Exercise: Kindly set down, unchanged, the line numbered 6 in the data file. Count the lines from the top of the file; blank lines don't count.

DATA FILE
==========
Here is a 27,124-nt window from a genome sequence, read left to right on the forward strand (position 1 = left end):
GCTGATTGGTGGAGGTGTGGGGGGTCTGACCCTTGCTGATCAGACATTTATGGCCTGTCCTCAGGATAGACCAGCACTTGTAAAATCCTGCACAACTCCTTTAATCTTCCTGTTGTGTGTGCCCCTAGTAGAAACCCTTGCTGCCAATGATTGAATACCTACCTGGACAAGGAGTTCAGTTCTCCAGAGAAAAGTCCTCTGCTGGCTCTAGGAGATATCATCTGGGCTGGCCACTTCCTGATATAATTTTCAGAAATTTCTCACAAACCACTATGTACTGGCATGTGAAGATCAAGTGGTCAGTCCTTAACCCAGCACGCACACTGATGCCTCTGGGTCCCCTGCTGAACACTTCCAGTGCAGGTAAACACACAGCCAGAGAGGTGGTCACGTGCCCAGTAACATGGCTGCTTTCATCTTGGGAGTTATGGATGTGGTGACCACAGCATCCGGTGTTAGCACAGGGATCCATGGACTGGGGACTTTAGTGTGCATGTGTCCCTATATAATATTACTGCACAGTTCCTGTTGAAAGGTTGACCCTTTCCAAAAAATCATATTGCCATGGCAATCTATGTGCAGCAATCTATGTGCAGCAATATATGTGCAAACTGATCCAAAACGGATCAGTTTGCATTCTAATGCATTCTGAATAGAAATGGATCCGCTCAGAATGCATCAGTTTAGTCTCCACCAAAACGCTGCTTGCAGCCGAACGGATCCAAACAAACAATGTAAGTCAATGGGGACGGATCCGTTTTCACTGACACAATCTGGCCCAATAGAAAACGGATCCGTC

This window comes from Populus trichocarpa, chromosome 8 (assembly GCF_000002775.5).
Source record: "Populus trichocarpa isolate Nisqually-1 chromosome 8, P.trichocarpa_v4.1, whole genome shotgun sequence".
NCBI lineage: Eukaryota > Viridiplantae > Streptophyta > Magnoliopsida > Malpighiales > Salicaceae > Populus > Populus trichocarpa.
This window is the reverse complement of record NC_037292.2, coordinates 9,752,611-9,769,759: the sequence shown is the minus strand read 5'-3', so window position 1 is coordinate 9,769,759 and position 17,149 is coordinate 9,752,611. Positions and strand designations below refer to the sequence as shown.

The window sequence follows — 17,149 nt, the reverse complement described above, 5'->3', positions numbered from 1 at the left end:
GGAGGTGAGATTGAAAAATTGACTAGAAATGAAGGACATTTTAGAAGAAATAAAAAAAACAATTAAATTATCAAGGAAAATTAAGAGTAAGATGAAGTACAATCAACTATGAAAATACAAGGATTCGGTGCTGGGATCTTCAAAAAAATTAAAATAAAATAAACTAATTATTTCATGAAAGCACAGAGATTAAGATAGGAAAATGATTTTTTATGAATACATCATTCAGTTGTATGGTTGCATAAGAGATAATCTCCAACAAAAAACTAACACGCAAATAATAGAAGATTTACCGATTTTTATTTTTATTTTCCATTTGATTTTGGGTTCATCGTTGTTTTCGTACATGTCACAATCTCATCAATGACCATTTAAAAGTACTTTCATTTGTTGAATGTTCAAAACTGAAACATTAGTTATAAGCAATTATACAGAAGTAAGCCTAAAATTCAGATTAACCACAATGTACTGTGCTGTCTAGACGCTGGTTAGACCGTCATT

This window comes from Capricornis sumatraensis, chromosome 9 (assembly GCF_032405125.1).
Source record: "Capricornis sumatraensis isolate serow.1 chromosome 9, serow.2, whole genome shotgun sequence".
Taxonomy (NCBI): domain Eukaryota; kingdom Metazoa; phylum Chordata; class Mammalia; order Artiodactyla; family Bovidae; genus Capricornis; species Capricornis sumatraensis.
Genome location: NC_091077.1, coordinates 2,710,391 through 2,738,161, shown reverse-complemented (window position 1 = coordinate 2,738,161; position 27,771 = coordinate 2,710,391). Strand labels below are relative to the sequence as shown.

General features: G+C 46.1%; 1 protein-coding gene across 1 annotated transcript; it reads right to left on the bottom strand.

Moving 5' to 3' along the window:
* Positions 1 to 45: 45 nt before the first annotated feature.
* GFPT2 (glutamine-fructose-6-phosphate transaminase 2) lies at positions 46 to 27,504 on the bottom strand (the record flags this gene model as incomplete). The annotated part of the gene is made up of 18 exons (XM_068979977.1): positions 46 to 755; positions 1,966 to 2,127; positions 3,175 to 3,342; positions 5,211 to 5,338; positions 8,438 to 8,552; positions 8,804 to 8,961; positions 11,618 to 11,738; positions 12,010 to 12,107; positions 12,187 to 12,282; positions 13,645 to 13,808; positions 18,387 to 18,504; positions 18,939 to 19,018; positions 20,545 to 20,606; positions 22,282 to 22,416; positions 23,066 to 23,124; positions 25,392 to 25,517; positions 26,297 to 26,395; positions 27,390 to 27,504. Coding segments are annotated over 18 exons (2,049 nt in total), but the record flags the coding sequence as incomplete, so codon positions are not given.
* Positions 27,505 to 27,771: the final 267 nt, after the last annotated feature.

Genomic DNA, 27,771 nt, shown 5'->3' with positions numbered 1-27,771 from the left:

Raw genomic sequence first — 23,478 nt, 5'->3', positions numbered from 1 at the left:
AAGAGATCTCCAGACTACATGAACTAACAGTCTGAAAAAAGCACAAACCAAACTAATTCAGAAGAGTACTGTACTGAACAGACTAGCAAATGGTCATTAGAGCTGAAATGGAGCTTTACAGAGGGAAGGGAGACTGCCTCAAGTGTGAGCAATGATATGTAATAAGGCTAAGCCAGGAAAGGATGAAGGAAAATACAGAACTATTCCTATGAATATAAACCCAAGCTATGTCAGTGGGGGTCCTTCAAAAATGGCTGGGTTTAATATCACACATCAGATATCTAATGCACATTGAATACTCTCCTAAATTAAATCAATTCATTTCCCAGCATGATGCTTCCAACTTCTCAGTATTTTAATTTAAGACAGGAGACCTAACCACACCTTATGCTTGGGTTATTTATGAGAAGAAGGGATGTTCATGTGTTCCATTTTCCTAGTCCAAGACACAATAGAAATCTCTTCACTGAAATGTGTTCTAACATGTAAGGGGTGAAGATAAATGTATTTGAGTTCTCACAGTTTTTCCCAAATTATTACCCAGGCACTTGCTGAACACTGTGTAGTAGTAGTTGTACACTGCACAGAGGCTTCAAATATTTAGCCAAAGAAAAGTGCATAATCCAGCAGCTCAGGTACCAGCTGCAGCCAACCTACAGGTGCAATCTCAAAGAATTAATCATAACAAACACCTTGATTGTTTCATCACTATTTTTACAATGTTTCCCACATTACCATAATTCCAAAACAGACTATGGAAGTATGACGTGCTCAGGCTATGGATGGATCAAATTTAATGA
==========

This window is the reverse complement of record NC_037292.2, coordinates 9,752,611-9,769,759: the sequence shown is the minus strand read 5'-3', so window position 1 is coordinate 9,769,759 and position 17,149 is coordinate 9,752,611. Positions and strand designations below refer to the sequence as shown.